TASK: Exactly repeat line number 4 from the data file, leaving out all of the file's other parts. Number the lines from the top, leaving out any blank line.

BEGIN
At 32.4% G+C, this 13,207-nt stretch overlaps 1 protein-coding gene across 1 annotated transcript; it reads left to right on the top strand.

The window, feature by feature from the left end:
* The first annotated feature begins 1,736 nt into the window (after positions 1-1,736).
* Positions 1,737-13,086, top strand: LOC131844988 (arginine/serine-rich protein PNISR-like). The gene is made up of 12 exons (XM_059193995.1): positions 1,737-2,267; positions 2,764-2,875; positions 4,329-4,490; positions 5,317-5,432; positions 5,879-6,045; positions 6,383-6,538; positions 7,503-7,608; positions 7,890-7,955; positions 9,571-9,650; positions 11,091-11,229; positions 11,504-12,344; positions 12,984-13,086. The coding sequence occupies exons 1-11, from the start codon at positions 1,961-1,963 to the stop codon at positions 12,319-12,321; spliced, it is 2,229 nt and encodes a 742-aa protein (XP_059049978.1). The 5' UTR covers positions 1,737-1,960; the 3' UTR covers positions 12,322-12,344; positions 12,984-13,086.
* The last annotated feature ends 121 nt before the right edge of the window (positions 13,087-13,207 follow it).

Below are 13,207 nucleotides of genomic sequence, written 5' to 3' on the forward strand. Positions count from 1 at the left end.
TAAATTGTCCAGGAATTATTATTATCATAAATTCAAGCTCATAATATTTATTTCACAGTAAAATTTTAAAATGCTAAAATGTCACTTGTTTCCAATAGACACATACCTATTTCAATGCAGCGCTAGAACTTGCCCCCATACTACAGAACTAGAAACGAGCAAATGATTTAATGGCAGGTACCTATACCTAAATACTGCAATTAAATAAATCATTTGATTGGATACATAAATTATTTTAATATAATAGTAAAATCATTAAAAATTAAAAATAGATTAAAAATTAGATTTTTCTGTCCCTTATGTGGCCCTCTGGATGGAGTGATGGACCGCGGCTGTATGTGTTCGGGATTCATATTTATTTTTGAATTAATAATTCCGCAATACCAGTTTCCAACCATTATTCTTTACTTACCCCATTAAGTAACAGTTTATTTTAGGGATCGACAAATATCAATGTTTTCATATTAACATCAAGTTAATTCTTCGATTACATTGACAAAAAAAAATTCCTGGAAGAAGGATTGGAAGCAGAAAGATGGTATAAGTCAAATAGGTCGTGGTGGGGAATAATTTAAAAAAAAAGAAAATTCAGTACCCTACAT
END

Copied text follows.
* Positions 1,737-13,086, top strand: LOC131844988 (arginine/serine-rich protein PNISR-like). The gene is made up of 12 exons (XM_059193995.1): positions 1,737-2,267; positions 2,764-2,875; positions 4,329-4,490; positions 5,317-5,432; positions 5,879-6,045; positions 6,383-6,538; positions 7,503-7,608; positions 7,890-7,955; positions 9,571-9,650; positions 11,091-11,229; positions 11,504-12,344; positions 12,984-13,086. The coding sequence occupies exons 1-11, from the start codon at positions 1,961-1,963 to the stop codon at positions 12,319-12,321; spliced, it is 2,229 nt and encodes a 742-aa protein (XP_059049978.1). The 5' UTR covers positions 1,737-1,960; the 3' UTR covers positions 12,322-12,344; positions 12,984-13,086.